This award is given annually to the best scholarly paper submitted by a student and accepted for presentation at the Canadian Association for Information Science / L’Association canadienne des sciences de l’information (CAIS/ACSI) annual conference. Abstracts are adjudicated by the CAIS/ACSI Conference Program Committee. To be considered for this award the abstract must represent a report of scholarly research. Jointly authored submissions are eligible so long as all authors were students at the time when the research described in the abstract was completed. While this competition will be of particular interest to graduate students (both doctoral and masters), it is open to all students of all ages and levels, both full and part time. The competition is open to both Canadian and international students. All student abstracts submitted will be considered for this award as long as they meet the criteria. The award consists of a $1,000 (Canadian currency) prize which, in the case of a jointly authored submission, will be shared equally among the authors. The winning author(s) must attend CAIS/ACSI to give their paper and receive the award. The abstract of the paper will be published in the conference proceedings and the full paper in CJILS/RCSIB. Should the CAIS/ACSI Conference Program Committee determine that no submission is worthy, an award will not be given. A description of the conference and the call for papers may be found on the CAIS/ACSI website (

Previous Winners 

2021 Amber Matthews, University of Western Ontario
Reading the Silence: Canadian Library Responses to Racial Injustice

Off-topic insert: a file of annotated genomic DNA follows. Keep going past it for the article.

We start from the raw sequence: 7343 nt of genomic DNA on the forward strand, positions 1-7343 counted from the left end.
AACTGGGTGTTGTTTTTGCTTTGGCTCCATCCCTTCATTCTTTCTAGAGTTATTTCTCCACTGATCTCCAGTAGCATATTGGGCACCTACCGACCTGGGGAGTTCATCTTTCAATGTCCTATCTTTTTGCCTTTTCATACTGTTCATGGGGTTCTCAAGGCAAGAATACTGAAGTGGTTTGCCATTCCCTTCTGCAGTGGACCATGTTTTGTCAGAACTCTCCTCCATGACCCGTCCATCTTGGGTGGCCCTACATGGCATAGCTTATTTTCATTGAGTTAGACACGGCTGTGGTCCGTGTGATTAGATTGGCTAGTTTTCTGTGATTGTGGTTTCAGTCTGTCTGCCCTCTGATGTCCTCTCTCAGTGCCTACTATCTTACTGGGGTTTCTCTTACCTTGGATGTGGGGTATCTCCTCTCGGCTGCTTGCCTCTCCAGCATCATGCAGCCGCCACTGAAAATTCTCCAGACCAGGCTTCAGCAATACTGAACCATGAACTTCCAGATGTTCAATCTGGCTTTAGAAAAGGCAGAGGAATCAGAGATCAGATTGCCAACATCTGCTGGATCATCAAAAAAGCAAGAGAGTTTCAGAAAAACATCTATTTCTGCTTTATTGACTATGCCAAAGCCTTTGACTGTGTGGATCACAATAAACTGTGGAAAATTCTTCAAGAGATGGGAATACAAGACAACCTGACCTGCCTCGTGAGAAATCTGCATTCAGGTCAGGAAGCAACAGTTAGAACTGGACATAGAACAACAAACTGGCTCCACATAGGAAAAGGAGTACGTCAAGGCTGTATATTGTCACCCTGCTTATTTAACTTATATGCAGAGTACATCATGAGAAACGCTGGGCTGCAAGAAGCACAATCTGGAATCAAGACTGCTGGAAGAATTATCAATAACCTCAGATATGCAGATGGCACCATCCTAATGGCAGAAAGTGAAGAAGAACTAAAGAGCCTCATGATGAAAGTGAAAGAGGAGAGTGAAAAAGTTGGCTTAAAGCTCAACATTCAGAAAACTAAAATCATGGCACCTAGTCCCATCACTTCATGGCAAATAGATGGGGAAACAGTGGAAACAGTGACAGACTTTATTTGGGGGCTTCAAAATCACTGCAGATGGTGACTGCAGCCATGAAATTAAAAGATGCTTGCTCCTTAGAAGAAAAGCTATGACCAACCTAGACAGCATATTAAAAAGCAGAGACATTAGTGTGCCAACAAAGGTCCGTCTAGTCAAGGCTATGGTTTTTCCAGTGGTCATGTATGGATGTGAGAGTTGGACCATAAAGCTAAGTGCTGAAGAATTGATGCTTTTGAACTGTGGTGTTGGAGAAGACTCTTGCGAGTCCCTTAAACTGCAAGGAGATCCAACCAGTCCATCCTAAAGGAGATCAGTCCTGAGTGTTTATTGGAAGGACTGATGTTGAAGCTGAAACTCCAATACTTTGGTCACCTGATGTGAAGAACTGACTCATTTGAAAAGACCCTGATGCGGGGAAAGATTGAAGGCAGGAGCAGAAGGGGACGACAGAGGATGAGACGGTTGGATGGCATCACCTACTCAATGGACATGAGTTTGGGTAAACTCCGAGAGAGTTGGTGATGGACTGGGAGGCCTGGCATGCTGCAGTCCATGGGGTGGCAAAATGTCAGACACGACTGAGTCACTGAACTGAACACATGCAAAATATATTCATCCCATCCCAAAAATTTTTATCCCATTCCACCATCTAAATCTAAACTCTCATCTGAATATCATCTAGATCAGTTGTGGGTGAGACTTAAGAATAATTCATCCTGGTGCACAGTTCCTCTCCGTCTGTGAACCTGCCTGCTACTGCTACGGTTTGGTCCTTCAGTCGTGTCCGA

2020 Martin Nord, University of Western Ontario
The United Church of Canada’s Reconciliation Documents and the Indexing of Collective Memory

2019 Davin Helkenberg, University of Western Ontario
Young Women Encountering Information on Sexuality in Young Adult Literature

2018 Asen Ivanov, University of Toronto
The Analytical Potential of Cultural Meanings: Insights from the Analysis of Evaluation Practices in a Digital News Archive

2017 Elysia Guzik, University of Toronto
Information Sharing as Embodied Practice

2016 Deborah Hicks, University of Alberta
Person or Place: The Rhetorical Construction of Librarian and Library by the Information Profession Community

2015 Devon Greyson, University of British Columbia
Information Practices Evolving Over Time: Cases from the Young Parent Study

2014 Deborah Hicks, University of Alberta
The Construction of Librarians’ Professional Identities: A Discourse Analysis

2013 Chaya Litvack, University of Toronto
The Temporalities of Performance Art Documentation

2012 Angela Pollak, University of Western Ontario
Forester or Bushman? Experience as an Information Source in an Ontario Logging and Tourist Community

2011 Lisa Quirke, University of Toronto
Exploring the Settlement Experiences and Information Practices of Afghan Newcomer Youth in Toronto

2010 David Jank, Long Island University
Toward a Unifying Ontology for Human-Information Interaction

2009 Tami Oliphant, The University of Western Ontario
Contested Knowledge and Information Behaviour: Treatments for Depression

2008 Shelagh K. Genuis, University of Alberta
Evolving Information in an Evidence-Based World: Theoretical Considerations

2007 Mary Cavanagh, The University of Toronto
Re-conceptualizing the Reference Transaction’ The Case for Interaction and Information Relationships at the Public Library Reference Desk

2006 Margaret Kipp, The University of Western Ontario
Complementary or Discrete Contexts in Online Indexing: A Comparison of user, Creator and Intermediary Keywords

2005 Jennifer L. Pecoskie, The University of Western Ontario
The Intersection of Community within the Reading Experience: Lesbian Women’s Reflections on the Book as Text and Object